Cape Coast, Oguaa
City of Cape Coast
|Admin. Region||Central Region|
|District||Cape Coast Metropolitan|
|Elevation||0 m (0 ft)|
Cape Coast is a city, fishing port, and the capital of Cape Coast Metropolitan District and Central Region of Ghana. It is one of the country's most historic cities, a World Heritage Site, home to the Cape Coast Castle, with the Gulf of Guinea situated to its south. According to the 2010 census, Cape Coast had a settlement population of 169,894 people. The language of the people of Cape Coast is Fante.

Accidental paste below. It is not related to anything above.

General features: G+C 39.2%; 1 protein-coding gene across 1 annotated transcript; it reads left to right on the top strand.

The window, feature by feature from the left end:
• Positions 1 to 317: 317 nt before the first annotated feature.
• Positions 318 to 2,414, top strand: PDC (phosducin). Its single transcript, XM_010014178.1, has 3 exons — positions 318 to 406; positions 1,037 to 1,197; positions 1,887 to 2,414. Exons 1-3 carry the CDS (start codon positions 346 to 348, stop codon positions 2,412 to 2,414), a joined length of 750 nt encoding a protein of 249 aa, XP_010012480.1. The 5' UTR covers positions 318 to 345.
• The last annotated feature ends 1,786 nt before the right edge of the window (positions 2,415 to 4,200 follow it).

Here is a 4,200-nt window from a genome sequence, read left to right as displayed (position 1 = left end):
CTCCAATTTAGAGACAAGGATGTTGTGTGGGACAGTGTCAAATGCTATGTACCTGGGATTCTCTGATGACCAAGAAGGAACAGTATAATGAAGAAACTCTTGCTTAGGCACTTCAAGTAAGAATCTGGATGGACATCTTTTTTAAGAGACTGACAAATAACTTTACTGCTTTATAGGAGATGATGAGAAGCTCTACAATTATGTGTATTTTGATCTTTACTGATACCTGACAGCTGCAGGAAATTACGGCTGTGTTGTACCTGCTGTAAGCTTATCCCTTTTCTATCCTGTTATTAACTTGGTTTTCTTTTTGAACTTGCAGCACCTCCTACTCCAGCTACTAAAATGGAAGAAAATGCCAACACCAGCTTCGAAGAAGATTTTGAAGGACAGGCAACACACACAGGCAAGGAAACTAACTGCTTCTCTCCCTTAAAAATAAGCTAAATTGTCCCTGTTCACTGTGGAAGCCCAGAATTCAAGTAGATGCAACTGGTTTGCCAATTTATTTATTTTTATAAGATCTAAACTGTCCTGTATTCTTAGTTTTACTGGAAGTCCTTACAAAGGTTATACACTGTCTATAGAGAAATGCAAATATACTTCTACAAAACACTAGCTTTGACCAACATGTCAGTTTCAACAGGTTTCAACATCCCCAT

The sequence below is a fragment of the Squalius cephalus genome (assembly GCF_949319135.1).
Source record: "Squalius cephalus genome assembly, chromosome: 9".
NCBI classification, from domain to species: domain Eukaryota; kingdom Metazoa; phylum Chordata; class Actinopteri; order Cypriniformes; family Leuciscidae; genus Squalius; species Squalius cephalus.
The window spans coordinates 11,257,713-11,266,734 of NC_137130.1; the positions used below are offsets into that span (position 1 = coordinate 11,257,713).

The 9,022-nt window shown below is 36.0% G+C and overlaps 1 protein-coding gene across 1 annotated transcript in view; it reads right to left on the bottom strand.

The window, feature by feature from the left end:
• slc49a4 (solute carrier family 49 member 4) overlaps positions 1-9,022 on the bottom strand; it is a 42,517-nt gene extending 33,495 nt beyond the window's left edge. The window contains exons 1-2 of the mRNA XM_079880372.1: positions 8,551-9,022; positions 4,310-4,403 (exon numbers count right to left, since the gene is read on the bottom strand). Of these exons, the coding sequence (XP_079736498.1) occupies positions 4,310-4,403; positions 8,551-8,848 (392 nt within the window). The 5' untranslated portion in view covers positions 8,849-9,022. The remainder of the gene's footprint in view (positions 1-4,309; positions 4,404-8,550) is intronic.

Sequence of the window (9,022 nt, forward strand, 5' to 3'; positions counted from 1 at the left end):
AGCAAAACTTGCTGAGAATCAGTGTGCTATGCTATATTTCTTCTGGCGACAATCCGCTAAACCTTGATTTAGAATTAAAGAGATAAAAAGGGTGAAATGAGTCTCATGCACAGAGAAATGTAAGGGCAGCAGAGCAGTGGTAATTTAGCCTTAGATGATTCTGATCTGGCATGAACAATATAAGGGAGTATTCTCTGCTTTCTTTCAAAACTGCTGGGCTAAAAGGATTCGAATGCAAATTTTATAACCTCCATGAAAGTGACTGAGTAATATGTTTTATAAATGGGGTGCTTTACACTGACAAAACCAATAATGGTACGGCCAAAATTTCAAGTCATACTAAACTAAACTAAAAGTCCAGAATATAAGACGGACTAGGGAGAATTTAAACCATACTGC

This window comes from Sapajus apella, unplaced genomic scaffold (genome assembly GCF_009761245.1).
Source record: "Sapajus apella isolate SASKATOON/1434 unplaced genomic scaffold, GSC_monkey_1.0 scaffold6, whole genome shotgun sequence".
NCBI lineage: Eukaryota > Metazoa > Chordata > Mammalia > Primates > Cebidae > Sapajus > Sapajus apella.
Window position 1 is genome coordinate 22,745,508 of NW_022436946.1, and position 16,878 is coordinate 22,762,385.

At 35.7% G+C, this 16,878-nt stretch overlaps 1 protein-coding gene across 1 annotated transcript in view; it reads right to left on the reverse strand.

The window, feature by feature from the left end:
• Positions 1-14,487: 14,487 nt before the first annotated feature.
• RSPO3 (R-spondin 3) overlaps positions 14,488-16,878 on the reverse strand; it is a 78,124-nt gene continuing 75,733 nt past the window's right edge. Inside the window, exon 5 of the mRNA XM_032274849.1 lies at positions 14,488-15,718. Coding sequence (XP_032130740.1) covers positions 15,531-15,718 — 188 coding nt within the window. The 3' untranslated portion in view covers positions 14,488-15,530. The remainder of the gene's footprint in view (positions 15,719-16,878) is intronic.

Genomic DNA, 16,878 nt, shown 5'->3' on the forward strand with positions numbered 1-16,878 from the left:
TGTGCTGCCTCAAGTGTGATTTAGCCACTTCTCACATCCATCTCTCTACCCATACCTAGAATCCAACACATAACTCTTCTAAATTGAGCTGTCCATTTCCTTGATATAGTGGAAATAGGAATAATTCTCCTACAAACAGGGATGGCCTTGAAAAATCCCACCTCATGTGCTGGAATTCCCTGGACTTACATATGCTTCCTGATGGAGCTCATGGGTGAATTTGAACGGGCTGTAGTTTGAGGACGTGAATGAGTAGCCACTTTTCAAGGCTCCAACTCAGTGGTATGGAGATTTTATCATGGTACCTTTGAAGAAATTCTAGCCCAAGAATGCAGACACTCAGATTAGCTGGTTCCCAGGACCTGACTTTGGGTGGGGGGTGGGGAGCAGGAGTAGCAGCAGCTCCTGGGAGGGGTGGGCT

The older traditional names of the city are Oguaa and Kotokuraba (meaning "River of Crabs" or "Village of Crabs"). The Portuguese navigators João de Santarém and Pedro Escobar who sailed past Oguaa in 1471 designated the place Cabo Corso (meaning "short cape"), from which the name Cape Coast derives. From the 16th century to the country's independence in 1957, the city changed hands between the British, the Portuguese, the Swedish, the Danish and the Dutch. It is home to 32 festivals and celebrations.